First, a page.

The trick with this nasty but very well drawn cartoon, in which the Jews are depicted as a creature reminiscent of Sigourney Weaver's Alien, speaking to a wise, old Muslim sage, was to remove both religious symbols. Once those were out of the way, it became a cute setup for some sort of vaudeville-style sketch ("Who's on first" comes to mind).
This July 2, 2011 cartoon, by Ad-Dustur, was headlined: "Apple Bows to Israeli Pressure and Removes the Palestinian Intifada Website." The argument against Apple wasn't so outrageous, free speech and all, but the choice to go with a Jew (further identified by the star of David on the hat) was just unnecessarily nasty.
There exists a new type of Israeli, who sees a moral equivalence between Israel's fallen, and those of the enemy.
This cartoon, by Syrian artist Tishrin, was published September 22, 2011, and, to be fair, as anti-Israeli cartoons go it is relatively tame. But I was delighted by the opportunity to turn Tishrin's clever (albeit kinda trite) use of the letter T as cross, into the letter T as clothesline.
Welcome to the Jewish Press Online Cartoon Rehabilitation Project (JPOCRP), or, in short (suggested by our colleague Rafi Harkham) Cartoon Rehab. We found this cartoon on the ADL website. They say it was originally published in Oman, April 12, 2012, and the original text, written in blood, says: "We Will Never Surrender."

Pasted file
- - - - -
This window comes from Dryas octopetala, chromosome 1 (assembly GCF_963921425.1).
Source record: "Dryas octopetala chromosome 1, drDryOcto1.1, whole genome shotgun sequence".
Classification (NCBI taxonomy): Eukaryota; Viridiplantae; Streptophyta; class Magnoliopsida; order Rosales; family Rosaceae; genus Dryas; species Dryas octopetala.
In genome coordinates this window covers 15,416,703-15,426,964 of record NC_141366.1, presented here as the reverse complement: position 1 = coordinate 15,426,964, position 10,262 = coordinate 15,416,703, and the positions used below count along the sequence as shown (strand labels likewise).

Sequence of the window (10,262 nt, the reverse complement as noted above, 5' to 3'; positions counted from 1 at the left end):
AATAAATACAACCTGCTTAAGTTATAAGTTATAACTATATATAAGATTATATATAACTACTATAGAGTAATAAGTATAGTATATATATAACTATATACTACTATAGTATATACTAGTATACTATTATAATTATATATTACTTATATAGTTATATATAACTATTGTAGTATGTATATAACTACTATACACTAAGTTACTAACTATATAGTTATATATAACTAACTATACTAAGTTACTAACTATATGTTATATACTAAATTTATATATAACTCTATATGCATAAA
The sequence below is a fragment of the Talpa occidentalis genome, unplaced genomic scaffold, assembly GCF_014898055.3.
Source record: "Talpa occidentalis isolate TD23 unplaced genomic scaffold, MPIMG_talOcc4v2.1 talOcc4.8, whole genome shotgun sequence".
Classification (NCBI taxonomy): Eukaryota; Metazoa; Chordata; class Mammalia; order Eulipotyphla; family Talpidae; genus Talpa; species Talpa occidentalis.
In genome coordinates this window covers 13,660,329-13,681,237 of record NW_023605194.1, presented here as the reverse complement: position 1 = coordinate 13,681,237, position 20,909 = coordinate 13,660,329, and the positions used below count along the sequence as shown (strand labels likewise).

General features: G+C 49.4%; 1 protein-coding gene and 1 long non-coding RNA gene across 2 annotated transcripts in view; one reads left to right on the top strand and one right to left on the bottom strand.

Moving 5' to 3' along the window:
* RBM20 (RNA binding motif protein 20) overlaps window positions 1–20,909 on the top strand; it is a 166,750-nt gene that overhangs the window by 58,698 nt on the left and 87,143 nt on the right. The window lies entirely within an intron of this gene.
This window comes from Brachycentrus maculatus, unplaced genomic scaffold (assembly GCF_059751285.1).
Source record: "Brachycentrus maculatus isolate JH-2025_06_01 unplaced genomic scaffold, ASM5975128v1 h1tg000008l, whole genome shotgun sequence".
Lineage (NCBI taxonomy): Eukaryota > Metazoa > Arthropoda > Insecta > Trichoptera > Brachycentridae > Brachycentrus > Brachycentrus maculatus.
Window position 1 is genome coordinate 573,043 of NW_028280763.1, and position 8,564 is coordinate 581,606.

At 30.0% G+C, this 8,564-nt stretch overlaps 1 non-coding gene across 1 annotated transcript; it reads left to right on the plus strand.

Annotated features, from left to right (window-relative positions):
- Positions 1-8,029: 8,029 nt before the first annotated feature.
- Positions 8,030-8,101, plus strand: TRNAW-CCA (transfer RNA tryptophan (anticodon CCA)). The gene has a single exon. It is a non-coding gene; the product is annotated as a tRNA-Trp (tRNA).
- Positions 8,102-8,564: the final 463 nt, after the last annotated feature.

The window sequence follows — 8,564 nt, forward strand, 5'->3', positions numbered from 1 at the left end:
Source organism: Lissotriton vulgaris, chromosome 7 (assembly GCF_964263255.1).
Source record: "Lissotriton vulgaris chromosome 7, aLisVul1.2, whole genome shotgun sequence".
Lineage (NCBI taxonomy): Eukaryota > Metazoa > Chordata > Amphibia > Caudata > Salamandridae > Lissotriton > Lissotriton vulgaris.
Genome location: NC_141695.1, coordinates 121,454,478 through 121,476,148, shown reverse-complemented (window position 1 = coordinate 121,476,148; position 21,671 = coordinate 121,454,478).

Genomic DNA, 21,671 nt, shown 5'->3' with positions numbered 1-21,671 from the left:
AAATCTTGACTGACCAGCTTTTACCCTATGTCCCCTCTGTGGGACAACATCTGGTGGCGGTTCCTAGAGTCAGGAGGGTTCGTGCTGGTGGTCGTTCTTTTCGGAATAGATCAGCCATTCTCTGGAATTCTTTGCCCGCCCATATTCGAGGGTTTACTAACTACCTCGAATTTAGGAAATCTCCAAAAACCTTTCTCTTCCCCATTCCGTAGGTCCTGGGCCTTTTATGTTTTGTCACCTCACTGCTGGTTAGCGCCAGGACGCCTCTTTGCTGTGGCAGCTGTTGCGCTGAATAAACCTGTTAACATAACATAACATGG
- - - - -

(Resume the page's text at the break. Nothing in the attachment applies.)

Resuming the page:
The borders of Israel are today under dispute, but that was also true 700 years ago. When Estori Ha-Parchi (Ishtori Haparchi), a Spanish-French scholar, came...
Drake says: "When I had a Bar Mitzvah back in the day, my mum really didn't have that much money. We kinda just did it in the basement of an Italian restaurant, which I guess is kinda like a faux pas. I told myself that if I ever got rich, I'd throw myself a re-Bar Mitzvah. That's the concept for the video."
The Israeli band Balkan Beat Box will continue its successful world tour with a concert on Wednesday evening in Munich, Germany – striking a nerve for some in Israel because it is the start of Yom Hashoah, Holocaust Remembrance Day. All entertainment venues, from shows to restaurants, are shuttered in Israel on this day.
Jake Gyllenhall has reportedly been spotted topping up parking meters to stop the car owners getting a ticket. The 'Brokeback Mountain' star fed his spare change into the strangers' slots when an LA traffic warden was about to ticket them.
For the past 10 years, UNT has been the only university in the North Texas area where students could study Hebrew outside of seminary. But, according to NTDaily.com, after many years of low enrollment, the program is being eliminated. Ruth Precker, the adjunct professor hired in 2002 to teach Hebrew, believes the program’s recent low enrollment is due to issues with the registrar – there was a glitch!
Bet you didn't expect to find those two components, Yiddish theater and Neil Sedaka in the same headline. Well, now you have! The National Yiddish Theater Folksbiene will be honoring pop singer-songwriter Neil Sedaka, the son of a Turkish Jew father and a Polish-Russian Jewish mother, at its 2012 annual gala, June 12, at New York’s Town Hall.